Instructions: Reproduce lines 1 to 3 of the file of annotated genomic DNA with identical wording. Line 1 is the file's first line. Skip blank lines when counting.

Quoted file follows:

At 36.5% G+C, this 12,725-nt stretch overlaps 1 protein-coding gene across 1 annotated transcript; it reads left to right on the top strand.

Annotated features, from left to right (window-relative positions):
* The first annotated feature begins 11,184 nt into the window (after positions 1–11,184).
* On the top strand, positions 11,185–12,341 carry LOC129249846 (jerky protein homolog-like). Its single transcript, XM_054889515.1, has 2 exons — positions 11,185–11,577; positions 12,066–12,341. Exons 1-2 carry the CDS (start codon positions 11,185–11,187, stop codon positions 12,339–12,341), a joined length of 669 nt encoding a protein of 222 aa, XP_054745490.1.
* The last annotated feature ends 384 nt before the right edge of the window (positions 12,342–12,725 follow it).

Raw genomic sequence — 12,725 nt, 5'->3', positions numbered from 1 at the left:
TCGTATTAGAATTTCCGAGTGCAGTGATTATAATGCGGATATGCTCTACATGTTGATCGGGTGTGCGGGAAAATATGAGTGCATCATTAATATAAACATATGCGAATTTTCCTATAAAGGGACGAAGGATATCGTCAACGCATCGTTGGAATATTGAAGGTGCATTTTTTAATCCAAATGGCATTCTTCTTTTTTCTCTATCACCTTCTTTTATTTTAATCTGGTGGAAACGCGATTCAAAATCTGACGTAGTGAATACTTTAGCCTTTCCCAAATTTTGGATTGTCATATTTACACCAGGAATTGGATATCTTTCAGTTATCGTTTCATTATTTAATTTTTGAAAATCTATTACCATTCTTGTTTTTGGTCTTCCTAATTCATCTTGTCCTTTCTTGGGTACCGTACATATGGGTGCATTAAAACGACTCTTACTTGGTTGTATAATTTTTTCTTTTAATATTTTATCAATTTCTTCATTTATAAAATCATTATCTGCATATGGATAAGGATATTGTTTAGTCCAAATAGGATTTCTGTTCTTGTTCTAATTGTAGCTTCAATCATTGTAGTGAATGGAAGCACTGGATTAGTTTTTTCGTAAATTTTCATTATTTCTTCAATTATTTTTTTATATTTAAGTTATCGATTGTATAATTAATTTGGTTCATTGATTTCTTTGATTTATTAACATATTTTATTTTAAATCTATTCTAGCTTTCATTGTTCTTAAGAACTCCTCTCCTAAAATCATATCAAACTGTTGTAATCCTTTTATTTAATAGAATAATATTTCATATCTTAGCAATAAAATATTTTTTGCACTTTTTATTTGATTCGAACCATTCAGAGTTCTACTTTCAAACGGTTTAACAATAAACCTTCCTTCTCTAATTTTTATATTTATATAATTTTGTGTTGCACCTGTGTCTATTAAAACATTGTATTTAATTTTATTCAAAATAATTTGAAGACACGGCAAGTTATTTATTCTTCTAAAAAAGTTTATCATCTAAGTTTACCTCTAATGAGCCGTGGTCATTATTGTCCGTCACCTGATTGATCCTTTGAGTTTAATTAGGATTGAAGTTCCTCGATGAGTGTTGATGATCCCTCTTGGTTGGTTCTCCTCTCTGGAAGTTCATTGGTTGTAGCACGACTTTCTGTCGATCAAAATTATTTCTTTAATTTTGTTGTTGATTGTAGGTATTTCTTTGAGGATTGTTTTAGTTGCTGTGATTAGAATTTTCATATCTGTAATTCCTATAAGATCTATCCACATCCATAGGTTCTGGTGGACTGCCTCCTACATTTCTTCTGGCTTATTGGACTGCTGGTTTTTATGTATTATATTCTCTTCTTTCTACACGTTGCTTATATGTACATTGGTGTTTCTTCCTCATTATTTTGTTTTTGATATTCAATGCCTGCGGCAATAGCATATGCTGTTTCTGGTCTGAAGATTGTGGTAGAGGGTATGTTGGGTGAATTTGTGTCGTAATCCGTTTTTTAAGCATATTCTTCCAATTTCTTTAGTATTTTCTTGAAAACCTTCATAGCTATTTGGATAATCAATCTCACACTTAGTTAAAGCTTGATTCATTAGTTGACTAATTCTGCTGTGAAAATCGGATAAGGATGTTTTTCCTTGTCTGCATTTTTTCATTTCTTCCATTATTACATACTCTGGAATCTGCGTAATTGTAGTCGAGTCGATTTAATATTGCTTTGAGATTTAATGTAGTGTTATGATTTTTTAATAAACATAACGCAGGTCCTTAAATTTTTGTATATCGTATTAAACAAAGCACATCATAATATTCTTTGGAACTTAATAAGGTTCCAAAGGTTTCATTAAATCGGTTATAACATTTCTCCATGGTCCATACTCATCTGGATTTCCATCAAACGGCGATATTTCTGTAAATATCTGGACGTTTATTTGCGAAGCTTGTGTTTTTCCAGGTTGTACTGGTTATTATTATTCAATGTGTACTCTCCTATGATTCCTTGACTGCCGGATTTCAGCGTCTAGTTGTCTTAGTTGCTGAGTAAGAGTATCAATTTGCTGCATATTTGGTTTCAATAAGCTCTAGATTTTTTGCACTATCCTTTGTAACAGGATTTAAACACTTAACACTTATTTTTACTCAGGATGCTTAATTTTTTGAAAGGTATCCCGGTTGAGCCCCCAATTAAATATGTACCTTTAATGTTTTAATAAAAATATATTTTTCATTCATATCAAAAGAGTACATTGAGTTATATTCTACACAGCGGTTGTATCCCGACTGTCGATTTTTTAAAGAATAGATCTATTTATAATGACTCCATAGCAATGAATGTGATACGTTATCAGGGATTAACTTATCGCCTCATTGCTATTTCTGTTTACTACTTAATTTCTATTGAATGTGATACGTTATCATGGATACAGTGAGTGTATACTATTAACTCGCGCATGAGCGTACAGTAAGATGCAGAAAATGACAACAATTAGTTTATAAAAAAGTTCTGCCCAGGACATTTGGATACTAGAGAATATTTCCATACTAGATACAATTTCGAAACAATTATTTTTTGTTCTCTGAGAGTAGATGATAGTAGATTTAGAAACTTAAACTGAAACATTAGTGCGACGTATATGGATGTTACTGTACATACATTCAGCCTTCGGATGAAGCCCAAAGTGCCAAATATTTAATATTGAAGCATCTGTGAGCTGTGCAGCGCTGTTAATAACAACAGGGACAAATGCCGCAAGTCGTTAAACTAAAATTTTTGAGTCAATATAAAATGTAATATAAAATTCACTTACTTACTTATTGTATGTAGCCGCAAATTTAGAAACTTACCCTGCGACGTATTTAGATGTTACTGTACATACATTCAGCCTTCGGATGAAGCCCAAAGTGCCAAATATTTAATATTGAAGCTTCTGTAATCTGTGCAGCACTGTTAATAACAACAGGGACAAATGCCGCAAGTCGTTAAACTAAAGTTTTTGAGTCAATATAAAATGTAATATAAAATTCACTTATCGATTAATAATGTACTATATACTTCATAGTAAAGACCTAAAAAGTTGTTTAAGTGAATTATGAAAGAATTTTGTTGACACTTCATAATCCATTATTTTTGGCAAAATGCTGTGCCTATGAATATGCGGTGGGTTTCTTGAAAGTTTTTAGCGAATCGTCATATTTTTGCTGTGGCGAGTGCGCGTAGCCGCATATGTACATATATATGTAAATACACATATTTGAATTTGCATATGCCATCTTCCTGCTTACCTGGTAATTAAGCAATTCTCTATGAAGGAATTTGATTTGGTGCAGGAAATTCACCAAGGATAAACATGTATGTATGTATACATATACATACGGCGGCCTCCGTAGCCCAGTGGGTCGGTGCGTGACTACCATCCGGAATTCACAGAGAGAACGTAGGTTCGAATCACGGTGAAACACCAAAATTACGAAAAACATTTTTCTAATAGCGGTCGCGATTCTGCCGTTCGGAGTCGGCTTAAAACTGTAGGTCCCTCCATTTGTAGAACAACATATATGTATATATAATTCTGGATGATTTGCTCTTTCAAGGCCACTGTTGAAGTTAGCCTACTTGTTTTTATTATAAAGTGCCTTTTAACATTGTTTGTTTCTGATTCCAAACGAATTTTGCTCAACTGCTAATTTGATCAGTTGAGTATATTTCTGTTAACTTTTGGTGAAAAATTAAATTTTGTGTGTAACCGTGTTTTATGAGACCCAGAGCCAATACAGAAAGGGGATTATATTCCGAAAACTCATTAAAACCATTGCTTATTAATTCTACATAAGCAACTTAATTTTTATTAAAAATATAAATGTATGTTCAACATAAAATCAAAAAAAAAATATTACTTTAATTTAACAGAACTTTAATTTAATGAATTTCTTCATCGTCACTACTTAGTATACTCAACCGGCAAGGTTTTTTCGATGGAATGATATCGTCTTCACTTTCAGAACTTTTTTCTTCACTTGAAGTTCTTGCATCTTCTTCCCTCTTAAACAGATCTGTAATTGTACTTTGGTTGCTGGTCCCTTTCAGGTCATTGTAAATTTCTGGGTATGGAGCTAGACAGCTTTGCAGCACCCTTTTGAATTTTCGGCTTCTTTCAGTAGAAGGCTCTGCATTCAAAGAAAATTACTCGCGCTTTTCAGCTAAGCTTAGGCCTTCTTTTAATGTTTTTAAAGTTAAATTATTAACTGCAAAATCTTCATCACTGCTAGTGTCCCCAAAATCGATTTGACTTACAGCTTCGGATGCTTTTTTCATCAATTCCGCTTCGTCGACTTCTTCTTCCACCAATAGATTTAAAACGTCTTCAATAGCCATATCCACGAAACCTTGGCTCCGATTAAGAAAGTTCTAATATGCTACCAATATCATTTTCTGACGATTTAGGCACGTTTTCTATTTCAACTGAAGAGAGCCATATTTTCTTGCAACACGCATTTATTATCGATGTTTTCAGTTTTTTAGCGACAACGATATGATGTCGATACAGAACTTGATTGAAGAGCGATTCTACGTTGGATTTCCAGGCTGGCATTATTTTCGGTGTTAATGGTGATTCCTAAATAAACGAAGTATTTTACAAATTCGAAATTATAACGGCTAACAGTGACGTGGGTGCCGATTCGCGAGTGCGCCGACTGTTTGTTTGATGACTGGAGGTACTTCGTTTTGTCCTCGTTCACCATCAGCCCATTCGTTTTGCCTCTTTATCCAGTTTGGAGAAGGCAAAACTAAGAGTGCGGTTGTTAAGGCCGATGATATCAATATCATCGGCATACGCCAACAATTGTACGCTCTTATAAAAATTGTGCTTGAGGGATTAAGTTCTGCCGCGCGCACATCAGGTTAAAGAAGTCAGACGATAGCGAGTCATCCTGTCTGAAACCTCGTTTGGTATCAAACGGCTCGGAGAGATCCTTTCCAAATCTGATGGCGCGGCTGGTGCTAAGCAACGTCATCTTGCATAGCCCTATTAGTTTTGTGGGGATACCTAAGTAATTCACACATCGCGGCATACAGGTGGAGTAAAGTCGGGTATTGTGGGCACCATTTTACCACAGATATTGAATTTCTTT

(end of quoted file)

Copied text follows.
At 36.5% G+C, this 12,725-nt stretch overlaps 1 protein-coding gene across 1 annotated transcript; it reads left to right on the top strand.

Annotated features, from left to right (window-relative positions):
* The first annotated feature begins 11,184 nt into the window (after positions 1–11,184).